Why is it important to have a will

Why is it important to have a will?

Posted on Posted in Wills

As an advocate for comprehensive and reliable estate planning, I recently held a successful seminar for
residents and expats in Malaysia. The discussion was centred around why thoroughly planning an estate is so important. Two of the most important questions we answered were: What is a will? And why is it important to have a will?

The Wills Act 1959 defines a will as a declaration that intends to have legal effect of the intentions of a testator, with respect to his property or other matters he desires to be carried into effect after his death (the Wills Act does not apply to Muslims or those living in East Malaysia).

What happens if I don’t have a will?

Depending on your status, the Distribution Act 1958 will divide your assets between your next of kin, which is generally your spouse and children. But there are exceptions to the rule. As a married couple with parents still alive, your parents end up with up to 25% share of the matrimonial home if one of you passes on. And as an unmarried couple, the government doesn’t recognise your relationship at all. Only legitimate heirs and spouses stand to gain under the Distribution Act. That means children out of wedlock, partners from common law marriages, old friends, dedicated carers and charities close to your heart will receive nothing. So now you can begin to see why it’s so important to have a will.

Given the choice, it’s likely that you’d select someone with integrity to execute your will, who you trust to respect your wishes. But if you don’t have one, your next of kin will have to propose who should be the administrator of your estate. This could lead to confusion, or worse, family squabbles over who should be in charge if no one can reach an agreement.

There are so many more implications of passing on without a will – known as intestacy. Without a will, you won’t be able to decide who will look after your children. Nor will you be able to specify your funeral arrangements. Cover these things with comprehensive estate planning services.

If I’m an expat, why is it important to have a will?

Expats may have property or assets based in their country of origin. If you don’t have a will in either country, things get complicated. If you’re an expat in Malaysia and own a house in England, for example, you could lose up to 40% of that property’s value if you don’t have a will or tax plan in the UK. And then the burden of UK inheritance tax falls on your children.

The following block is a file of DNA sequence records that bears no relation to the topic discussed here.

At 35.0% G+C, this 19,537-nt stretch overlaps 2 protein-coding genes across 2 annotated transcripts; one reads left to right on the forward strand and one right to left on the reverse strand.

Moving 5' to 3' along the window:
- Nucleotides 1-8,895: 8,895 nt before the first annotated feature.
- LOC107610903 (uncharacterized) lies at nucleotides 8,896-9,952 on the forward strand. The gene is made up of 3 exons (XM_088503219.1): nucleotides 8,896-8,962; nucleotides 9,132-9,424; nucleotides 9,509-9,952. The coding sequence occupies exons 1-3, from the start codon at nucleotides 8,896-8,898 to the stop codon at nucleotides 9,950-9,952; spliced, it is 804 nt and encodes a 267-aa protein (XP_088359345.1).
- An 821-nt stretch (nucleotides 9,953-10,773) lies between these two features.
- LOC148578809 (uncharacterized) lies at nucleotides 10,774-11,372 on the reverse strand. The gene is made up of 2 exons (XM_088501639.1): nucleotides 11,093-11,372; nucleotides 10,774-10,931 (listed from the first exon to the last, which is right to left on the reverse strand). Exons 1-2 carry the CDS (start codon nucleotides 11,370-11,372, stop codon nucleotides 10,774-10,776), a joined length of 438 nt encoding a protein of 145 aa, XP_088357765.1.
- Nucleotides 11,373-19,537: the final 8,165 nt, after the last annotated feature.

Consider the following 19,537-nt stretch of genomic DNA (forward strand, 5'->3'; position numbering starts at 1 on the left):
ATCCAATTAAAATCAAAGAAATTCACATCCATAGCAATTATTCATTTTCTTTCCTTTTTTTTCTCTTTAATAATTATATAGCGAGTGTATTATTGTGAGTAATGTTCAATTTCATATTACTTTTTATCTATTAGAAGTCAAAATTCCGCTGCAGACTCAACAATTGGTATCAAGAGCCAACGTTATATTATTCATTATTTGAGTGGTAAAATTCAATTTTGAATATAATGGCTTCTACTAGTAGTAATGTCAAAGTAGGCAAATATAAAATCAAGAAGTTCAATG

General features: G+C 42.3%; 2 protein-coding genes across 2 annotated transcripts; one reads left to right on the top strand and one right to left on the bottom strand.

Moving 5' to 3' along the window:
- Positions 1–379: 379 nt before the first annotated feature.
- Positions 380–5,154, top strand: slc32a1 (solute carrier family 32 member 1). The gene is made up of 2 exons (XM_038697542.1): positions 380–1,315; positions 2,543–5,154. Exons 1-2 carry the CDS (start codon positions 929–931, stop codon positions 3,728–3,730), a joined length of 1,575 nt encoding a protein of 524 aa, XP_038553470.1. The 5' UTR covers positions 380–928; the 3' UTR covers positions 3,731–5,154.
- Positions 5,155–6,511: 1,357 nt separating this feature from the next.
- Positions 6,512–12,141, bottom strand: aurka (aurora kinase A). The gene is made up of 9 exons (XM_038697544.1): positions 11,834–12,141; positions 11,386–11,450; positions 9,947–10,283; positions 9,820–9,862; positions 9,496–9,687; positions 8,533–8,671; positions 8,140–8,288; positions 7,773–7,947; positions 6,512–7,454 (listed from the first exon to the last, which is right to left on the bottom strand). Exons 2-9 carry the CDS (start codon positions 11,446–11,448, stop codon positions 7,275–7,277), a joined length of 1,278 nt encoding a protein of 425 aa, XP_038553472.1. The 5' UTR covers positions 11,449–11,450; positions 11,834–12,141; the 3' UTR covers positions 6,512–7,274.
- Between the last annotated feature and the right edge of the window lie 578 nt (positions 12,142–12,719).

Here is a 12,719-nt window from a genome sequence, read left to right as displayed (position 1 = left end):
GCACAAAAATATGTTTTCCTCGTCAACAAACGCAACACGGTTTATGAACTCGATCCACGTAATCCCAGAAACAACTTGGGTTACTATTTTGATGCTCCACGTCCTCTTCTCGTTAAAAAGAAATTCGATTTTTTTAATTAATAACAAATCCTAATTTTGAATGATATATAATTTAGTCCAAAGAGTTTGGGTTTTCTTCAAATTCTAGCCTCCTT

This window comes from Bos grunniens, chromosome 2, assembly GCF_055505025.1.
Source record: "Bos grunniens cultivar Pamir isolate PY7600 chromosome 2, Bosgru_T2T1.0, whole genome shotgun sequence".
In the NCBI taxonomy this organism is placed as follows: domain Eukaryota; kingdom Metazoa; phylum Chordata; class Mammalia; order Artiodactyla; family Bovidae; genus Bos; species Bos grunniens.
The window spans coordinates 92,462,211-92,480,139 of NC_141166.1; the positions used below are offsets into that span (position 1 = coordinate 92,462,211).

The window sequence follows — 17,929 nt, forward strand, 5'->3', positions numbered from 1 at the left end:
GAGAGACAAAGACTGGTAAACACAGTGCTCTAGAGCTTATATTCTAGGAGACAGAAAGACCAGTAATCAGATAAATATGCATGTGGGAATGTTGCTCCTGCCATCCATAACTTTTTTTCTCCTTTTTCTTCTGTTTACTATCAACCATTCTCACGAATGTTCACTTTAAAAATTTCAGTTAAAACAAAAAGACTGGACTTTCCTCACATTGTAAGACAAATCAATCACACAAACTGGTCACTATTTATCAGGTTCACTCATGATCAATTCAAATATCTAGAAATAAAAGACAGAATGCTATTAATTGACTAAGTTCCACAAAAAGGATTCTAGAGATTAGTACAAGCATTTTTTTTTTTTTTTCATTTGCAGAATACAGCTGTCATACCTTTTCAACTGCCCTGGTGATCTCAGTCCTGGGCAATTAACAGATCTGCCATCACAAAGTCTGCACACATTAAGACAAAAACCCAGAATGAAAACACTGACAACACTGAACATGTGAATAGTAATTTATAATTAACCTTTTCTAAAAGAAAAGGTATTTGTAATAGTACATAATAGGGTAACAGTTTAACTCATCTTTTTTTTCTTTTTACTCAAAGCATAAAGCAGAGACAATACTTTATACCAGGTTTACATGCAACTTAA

Don’t have a will in Malaysia? Then you need an inheritance tax receipt and a UK Grant of Probate before the Malaysian courts even begin to process a Probate in Malaysia. Any Malaysian assets are potentially tied up. Having a will in Malaysia not only unlocks these assets, it releases some funds to help your family pay for inheritance tax in the UK.

It’s far safer to have a safety net in both countries to protect the value of your estate.

So let’s sum up. Why is it important to have a will?

There are many reasons why you should take the time to plan your estate.

  • Save family left behind additional heartache, time and money
  • Decide how your assets are divided
  • Choose who will administer the contents of the will
  • Pick who looks after your children
  • Consider where your money goes, whether to family, friends or charity
  • Retain your estate’s value and your legacy continues

With an experienced advisor to guide you through the process, you can start to answer key questions. What are my assets? Where is my paperwork to prove ownership? What are my liabilities? And that way, you know the whole process will run smoothly.

Author: Sam Choong

Sam Choong is a lawyer practising in Malaysia. His areas of practice include estate planning, wills and UK inheritance tax for expats residing or seeking to retire in Malaysia.

2 thoughts on “Why is it important to have a will?

  1. I am single. I don’t have much asset. Just a house to pass to my brother should any thing happen to me. Is it necessary to do a full will for this purpose.? Or can we get a declaration to say so?

    1. Hi Ms. Kiang,

      May I congratulate you for thinking ahead! Sounds like a straightforward scenario but sometimes things may not be what they seem. I am assuming you are talking about the Malaysian context. If you do not have a will, depending on whether your parents are still alive and whether you have any other family members, such as a sister or other brothers, the Distribution Act may pass part of the property to other members of the family. Therefore to make sure your brother gets the full share in the house & to avoid delay and unnecessary costs, I would advise a will to be prepared. Not exactly sure what you mean by a “declaration”. A will is in a way a declaration in writing, signed by the testator (creator of the will) and witnessed by two persons who are not the beneficiary. Hope that helps!


Leave a Reply

Your email address will not be published. Required fields are marked *